Blurb “Ogadinma Or, Everything Will be All Right tells the story of the naïve and trusting Ogadinma as she battles against Nigeria’s societal expectations in the 1980s.
After a rape and unwanted pregnancy leave her exiled from her family in Kano, thwarting her plans to go to university, she is sent to her aunt’s in Lagos and pressured into a marriage with an older man. As their whirlwind romance descends into abuse and indignity, Ogadinma is forced to channel her independence and resourcefulness to escape a fate which appears all but inevitable.
Ogadinma, the UK debut by Ukamaka Olisakwe, introduces a heroine for whom it is impossible not to root, and announces the author as a gifted chronicler of the patriarchal experience.”
Dialogue Written in English with smatterings of Igbo.
Themes Feminism, Domestic Violence, Societal Expectations, Self-Actualisation, Post-Partum Depression and Family.
Editing Some errors.
Plot Ogadinma follows the story of a girl named Ogadinma who was forced by circumstances to abandon her dream of furthering her education. She lives the comfort of home with her father in Kano to start a new life in Lagos as a child bride where she goes through a harrowing experience.
What worked? Ogadinma is a fictional story set in 1980s Nigeria. It follows the 17-year-old Ogadinma from Kano to Lagos. The story is written in third person employing a descriptive style which transports one to 1980s Nigeria with its dysfunctional military government and socio-economic problems.
The book explores thematic issues on societal expectations and gender roles. Ogadinma’s story is gut wrenching as we read about the difficulties she experiences in Kano with Barrister Chima and later her father and then, in Lagos with Tobe, her husband. Throughout the story, we see the effect of a patriarchal society on the lives of the characters.
One thing which worked in this book was that the secondary characters were real and relatable. It was easy to close your eyes and imagine these characters in real life behaving in a way that was consistent with their ‘stations in life’. The rigidity of Ogadinma’s father; the sauciness of her cousin, Ifeoma; the empathy of her cousin, Nnanna and the boisterousness of her friend Ejiro.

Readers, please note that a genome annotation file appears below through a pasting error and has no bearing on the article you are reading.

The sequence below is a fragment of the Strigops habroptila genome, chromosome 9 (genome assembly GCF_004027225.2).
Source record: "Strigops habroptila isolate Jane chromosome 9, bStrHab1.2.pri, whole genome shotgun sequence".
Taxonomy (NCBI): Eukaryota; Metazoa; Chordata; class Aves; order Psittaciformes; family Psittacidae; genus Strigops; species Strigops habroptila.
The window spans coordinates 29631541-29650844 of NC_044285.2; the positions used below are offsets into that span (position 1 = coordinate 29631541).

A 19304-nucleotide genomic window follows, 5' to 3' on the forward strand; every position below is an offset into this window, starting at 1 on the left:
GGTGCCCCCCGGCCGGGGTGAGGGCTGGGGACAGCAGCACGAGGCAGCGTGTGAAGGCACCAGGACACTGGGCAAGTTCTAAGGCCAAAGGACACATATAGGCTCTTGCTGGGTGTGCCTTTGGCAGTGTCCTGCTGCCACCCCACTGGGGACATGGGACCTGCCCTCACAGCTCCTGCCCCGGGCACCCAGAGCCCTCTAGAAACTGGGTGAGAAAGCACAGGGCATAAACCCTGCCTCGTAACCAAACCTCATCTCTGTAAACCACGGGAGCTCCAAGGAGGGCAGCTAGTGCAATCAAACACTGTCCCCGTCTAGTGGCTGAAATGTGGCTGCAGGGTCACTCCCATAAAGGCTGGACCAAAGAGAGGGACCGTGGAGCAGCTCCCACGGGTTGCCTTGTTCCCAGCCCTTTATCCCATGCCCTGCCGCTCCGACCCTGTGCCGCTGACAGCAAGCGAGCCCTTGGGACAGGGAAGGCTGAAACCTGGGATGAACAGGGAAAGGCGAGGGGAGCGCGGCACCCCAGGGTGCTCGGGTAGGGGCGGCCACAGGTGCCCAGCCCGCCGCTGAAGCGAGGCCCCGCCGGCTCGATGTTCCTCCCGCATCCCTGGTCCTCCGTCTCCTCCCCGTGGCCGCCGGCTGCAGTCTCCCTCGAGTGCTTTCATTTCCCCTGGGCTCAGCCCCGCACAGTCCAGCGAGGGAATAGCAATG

Another notable thing about this book is that it touches on post-partum depression which is something that is not really discussed in Nigerian novels. In fact, in all the books we have reviewed over the years, only Sacking the Potter discusses this issue.
Ogadinma is an engaging read which is easy to follow. The end of the book seemed abrupt yet it suggested the possibility of a sequel.
What didn’t work? The one thing which let this story down was the author’s voice. It was overpowering and lacked nuance. Ukamaka seemed to be speaking for her main character and so the subtlety that would have enhanced the storytelling was lacking.
The other issue with the book was the inconsistent characterisation of Ogadinma. The idea seemed to be that she would evolve from a naïve girl into a self-assured woman but this transition was not smooth and she seemed to be oscillating between these two positions in the story. Ogadinma seemed to make choices even in the worst situations she found herself in. For example, her desire to further her education made her choose to endure abuse without considering any other alternative.
Number of pages 269
Publisher Masobe Books
Damage N4,000 at Roving Heights
Ogadinma is available on Amazon and local bookstores.
Categories: Fiction, Uncategorized
This has been in my TRP for months, but I’m really scared of reading anything with so much trauma right now.
Hopefully, I’ll muster the courage to read it some day.
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Many thanks! Hopefully you do and we can swap notes then. 🙂